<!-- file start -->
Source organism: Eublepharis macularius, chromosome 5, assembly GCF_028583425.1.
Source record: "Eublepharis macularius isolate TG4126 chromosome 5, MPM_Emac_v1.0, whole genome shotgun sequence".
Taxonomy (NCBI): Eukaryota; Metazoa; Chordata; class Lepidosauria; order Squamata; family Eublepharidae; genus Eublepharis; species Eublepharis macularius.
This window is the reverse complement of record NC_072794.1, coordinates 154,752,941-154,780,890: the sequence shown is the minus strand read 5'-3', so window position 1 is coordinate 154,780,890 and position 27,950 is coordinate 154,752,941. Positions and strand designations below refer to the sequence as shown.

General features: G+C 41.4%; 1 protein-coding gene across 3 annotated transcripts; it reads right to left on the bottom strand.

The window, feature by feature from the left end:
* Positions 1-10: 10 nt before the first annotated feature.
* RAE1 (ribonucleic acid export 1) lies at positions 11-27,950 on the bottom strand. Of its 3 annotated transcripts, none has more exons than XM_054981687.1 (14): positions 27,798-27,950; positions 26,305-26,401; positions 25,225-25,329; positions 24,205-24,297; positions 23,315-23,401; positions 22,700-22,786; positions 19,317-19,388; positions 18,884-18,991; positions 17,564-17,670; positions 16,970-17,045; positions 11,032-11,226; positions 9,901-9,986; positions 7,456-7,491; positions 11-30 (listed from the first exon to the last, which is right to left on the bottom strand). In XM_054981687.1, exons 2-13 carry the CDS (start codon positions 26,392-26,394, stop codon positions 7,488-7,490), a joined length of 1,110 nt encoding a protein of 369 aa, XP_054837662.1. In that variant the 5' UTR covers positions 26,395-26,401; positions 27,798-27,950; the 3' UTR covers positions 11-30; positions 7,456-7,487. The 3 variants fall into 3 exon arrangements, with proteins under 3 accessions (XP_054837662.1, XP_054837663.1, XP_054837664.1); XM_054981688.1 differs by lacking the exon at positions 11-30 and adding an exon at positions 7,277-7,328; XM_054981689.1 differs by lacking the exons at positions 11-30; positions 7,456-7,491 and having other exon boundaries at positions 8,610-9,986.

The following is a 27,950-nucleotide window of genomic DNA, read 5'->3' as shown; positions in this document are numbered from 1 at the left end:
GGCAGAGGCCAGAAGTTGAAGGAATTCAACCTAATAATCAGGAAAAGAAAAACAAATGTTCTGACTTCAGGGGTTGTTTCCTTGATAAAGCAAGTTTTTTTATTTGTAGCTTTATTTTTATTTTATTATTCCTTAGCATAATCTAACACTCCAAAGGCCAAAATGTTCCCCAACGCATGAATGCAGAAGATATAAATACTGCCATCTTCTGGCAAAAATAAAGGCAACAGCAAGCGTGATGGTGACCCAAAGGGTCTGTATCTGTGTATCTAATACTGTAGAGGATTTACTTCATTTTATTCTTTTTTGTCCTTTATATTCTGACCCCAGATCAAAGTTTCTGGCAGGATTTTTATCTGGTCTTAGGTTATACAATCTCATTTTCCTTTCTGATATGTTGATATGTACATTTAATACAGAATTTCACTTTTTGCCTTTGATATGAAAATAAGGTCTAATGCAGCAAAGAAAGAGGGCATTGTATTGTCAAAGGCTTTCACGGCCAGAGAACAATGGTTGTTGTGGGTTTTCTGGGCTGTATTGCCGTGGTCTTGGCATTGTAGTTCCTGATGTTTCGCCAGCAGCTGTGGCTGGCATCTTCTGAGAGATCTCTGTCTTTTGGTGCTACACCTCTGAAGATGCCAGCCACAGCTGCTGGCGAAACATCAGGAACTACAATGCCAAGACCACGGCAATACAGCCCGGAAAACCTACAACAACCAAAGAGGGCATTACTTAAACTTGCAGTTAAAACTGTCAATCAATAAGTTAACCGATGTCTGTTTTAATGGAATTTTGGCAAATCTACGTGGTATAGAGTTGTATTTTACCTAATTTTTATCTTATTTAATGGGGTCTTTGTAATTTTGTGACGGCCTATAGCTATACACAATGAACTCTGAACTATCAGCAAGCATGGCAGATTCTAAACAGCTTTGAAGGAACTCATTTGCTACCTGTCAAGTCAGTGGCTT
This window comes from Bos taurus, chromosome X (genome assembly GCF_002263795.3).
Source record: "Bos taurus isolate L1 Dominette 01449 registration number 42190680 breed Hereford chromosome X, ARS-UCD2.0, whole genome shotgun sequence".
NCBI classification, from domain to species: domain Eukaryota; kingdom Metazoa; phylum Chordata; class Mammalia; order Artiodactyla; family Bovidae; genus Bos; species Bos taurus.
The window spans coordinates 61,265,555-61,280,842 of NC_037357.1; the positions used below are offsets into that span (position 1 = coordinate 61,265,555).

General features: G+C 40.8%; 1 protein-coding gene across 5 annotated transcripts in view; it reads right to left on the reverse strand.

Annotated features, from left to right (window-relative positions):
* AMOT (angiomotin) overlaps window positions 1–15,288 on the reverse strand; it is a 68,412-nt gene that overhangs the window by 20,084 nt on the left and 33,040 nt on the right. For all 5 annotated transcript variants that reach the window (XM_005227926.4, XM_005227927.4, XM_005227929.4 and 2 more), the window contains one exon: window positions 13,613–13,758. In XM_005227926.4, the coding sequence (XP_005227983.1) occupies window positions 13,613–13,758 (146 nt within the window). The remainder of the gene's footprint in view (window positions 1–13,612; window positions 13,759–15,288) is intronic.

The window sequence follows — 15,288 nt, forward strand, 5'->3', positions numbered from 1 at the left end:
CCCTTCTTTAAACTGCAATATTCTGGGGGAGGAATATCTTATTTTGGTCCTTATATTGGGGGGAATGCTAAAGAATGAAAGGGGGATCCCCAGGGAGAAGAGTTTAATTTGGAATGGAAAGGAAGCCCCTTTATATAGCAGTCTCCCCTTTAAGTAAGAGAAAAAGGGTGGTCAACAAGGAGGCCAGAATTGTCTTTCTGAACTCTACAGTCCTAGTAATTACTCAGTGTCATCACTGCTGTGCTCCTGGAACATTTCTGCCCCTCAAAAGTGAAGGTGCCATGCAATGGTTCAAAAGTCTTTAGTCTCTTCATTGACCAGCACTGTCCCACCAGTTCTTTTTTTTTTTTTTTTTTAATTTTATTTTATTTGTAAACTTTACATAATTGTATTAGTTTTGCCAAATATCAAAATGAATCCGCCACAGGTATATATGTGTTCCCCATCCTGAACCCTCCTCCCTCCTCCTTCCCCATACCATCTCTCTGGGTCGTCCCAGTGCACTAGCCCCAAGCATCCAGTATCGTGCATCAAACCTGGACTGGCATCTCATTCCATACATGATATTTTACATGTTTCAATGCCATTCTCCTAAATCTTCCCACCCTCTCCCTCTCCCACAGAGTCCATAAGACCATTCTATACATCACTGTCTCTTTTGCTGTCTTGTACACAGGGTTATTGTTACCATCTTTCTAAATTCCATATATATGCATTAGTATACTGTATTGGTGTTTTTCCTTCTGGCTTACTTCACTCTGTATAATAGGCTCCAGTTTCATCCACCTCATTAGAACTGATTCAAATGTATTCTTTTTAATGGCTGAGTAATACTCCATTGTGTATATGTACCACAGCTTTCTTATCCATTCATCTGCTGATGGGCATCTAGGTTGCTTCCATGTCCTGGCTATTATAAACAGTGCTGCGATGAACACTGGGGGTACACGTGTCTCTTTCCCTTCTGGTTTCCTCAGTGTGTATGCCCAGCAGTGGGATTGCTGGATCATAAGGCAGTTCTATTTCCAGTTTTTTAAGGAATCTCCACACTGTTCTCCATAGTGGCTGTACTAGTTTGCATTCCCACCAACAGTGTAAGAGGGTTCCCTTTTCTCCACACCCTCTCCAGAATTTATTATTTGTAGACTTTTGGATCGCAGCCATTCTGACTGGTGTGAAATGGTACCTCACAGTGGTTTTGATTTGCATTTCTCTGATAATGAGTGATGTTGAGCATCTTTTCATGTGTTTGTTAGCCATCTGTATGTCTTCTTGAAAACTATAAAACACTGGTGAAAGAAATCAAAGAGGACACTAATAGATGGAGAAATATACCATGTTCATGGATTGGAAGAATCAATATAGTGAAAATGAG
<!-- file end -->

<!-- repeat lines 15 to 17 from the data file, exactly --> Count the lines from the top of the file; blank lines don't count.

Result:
General features: G+C 40.8%; 1 protein-coding gene across 5 annotated transcripts in view; it reads right to left on the reverse strand.

Annotated features, from left to right (window-relative positions):
* AMOT (angiomotin) overlaps window positions 1–15,288 on the reverse strand; it is a 68,412-nt gene that overhangs the window by 20,084 nt on the left and 33,040 nt on the right. For all 5 annotated transcript variants that reach the window (XM_005227926.4, XM_005227927.4, XM_005227929.4 and 2 more), the window contains one exon: window positions 13,613–13,758. In XM_005227926.4, the coding sequence (XP_005227983.1) occupies window positions 13,613–13,758 (146 nt within the window). The remainder of the gene's footprint in view (window positions 1–13,612; window positions 13,759–15,288) is intronic.